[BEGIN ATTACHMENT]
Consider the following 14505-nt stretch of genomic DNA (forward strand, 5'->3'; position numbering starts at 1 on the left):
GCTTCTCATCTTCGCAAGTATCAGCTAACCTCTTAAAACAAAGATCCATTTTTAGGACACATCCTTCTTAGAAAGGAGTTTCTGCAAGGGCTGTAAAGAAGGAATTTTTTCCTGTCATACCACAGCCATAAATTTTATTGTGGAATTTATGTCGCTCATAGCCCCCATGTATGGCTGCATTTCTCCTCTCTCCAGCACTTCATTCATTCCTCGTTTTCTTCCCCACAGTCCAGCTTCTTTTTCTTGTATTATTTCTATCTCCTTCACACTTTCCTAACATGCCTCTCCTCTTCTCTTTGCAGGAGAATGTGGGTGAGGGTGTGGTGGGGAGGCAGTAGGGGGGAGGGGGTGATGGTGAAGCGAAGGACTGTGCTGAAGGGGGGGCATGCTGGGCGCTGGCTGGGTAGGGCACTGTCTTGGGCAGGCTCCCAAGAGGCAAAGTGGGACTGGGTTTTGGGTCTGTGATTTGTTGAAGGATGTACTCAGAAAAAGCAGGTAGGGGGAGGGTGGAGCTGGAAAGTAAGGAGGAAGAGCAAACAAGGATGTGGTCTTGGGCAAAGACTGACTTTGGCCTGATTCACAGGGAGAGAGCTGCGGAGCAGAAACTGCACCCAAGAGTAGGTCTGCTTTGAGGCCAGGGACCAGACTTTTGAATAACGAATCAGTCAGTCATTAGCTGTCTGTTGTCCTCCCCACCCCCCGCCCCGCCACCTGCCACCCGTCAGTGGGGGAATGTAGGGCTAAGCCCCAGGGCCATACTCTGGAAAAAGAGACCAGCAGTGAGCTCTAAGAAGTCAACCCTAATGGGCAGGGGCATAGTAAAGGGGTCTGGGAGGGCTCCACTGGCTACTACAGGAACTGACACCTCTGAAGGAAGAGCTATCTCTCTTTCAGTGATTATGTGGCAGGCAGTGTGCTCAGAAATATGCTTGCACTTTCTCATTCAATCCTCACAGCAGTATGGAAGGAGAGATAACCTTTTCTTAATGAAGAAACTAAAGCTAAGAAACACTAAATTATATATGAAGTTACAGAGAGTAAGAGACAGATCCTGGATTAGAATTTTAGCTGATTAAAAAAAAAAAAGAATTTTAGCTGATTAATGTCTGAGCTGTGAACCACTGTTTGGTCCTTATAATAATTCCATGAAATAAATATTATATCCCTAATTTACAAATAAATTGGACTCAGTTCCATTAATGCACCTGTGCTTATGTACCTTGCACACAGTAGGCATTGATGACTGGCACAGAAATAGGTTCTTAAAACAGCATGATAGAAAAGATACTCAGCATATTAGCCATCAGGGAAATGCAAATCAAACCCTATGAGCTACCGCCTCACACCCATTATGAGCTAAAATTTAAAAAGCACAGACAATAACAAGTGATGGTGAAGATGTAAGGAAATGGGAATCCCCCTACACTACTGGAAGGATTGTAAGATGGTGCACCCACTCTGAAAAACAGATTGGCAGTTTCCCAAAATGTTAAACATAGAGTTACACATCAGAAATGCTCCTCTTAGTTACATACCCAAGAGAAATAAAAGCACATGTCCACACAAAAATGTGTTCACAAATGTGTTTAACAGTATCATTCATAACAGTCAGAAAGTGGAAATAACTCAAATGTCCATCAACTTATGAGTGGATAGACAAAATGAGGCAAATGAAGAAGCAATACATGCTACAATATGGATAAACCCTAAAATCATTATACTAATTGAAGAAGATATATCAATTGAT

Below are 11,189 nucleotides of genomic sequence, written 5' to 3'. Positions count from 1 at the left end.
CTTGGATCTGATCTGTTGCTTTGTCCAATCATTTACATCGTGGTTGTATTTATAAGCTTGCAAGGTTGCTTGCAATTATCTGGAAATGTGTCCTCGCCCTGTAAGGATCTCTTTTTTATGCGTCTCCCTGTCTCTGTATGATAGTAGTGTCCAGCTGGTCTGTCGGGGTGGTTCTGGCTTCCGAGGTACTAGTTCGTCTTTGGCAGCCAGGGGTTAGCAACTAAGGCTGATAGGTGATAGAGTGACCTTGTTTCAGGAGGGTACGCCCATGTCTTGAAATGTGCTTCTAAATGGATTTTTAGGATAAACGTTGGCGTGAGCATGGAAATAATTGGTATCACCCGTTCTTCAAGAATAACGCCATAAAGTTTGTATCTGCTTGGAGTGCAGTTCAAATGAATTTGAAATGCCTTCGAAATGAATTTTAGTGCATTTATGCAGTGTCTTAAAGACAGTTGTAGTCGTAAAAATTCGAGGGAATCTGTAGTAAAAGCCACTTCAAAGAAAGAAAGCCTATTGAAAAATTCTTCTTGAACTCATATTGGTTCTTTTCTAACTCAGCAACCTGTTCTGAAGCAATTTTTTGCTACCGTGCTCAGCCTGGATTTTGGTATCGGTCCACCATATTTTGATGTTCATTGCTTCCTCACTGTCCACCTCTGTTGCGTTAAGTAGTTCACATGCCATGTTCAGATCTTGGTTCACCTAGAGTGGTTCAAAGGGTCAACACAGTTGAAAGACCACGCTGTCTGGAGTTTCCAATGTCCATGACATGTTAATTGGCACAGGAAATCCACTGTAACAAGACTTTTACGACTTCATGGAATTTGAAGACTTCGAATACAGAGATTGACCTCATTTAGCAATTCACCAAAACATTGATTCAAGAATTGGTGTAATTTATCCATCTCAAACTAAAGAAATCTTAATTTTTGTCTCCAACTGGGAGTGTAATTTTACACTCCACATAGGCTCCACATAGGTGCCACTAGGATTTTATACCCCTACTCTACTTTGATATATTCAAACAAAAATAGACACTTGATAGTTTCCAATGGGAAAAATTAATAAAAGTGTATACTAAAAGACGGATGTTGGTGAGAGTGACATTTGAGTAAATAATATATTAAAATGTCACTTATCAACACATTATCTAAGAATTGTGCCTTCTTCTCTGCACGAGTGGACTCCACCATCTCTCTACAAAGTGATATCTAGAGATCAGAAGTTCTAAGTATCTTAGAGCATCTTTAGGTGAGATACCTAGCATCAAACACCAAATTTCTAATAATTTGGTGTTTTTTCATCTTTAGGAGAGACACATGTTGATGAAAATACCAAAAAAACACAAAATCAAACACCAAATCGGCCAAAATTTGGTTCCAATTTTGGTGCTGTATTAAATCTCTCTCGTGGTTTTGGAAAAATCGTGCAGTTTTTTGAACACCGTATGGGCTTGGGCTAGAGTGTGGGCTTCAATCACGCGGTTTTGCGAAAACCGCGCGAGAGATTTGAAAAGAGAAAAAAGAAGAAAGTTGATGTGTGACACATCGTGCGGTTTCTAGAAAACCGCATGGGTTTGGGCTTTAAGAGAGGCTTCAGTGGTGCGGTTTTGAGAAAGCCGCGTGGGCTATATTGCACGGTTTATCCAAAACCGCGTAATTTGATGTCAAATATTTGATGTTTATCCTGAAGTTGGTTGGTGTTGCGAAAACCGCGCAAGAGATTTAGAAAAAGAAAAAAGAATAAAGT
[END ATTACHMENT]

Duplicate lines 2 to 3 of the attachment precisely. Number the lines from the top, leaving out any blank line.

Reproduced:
GCTTCTCATCTTCGCAAGTATCAGCTAACCTCTTAAAACAAAGATCCATTTTTAGGACACATCCTTCTTAGAAAGGAGTTTCTGCAAGGGCTGTAAAGAAGGAATTTTTTCCTGTCATACCACAGCCATAAATTTTATTGTGGAATTTATGTCGCTCATAGCCCCCATGTATGGCTGCATTTCTCCTCTCTCCAGCACTTCATTCATTCCTCGTTTTCTTCCCCACAGTCCAGCTTCTTTTTCTTGTATTATTTCTATCTCCTTCACACTTTCCTAACATGCCTCTCCTCTTCTCTTTGCAGGAGAATGTGGGTGAGGGTGTGGTGGGGAGGCAGTAGGGGGGAGGGGGTGATGGTGAAGCGAAGGACTGTGCTGAAGGGGGGGCATGCTGGGCGCTGGCTGGGTAGGGCACTGTCTTGGGCAGGCTCCCAAGAGGCAAAGTGGGACTGGGTTTTGGGTCTGTGATTTGTTGAAGGATGTACTCAGAAAAAGCAGGTAGGGGGAGGGTGGAGCTGGAAAGTAAGGAGGAAGAGCAAACAAGGATGTGGTCTTGGGCAAAGACTGACTTTGGCCTGATTCACAGGGAGAGAGCTGCGGAGCAGAAACTGCACCCAAGAGTAGGTCTGCTTTGAGGCCAGGGACCAGACTTTTGAATAACGAATCAGTCAGTCATTAGCTGTCTGTTGTCCTCCCCACCCCCCGCCCCGCCACCTGCCACCCGTCAGTGGGGGAATGTAGGGCTAAGCCCCAGGGCCATACTCTGGAAAAAGAGACCAGCAGTGAGCTCTAAGAAGTCAACCCTAATGGGCAGGGGCATAGTAAAGGGGTCTGGGAGGGCTCCACTGGCTACTACAGGAACTGACACCTCTGAAGGAAGAGCTATCTCTCTTTCAGTGATTATGTGGCAGGCAGTGTGCTCAGAAATATGCTTGCACTTTCTCATTCAATCCTCACAGCAGTATGGAAGGAGAGATAACCTTTTCTTAATGAAGAAACTAAAGCTAAGAAACACTAAATTATATATGAAGTTACAGAGAGTAAGAGACAGATCCTGGATTAGAATTTTAGCTGATTAAAAAAAAAAAAGAATTTTAGCTGATTAATGTCTGAGCTGTGAACCACTGTTTGGTCCTTATAATAATTCCATGAAATAAATATTATATCCCTAATTTACAAATAAATTGGACTCAGTTCCATTAATGCACCTGTGCTTATGTACCTTGCACACAGTAGGCATTGATGACTGGCACAGAAATAGGTTCTTAAAACAGCATGATAGAAAAGATACTCAGCATATTAGCCATCAGGGAAATGCAAATCAAACCCTATGAGCTACCGCCTCACACCCATTATGAGCTAAAATTTAAAAAGCACAGACAATAACAAGTGATGGTGAAGATGTAAGGAAATGGGAATCCCCCTACACTACTGGAAGGATTGTAAGATGGTGCACCCACTCTGAAAAACAGATTGGCAGTTTCCCAAAATGTTAAACATAGAGTTACACATCAGAAATGCTCCTCTTAGTTACATACCCAAGAGAAATAAAAGCACATGTCCACACAAAAATGTGTTCACAAATGTGTTTAACAGTATCATTCATAACAGTCAGAAAGTGGAAATAACTCAAATGTCCATCAACTTATGAGTGGATAGACAAAATGAGGCAAATGAAGAAGCAATACATGCTACAATATGGATAAACCCTAAAATCATTATACTAATTGAAGAAGATATATCAATTGAT

Below are 11,189 nucleotides of genomic sequence, written 5' to 3'. Positions count from 1 at the left end.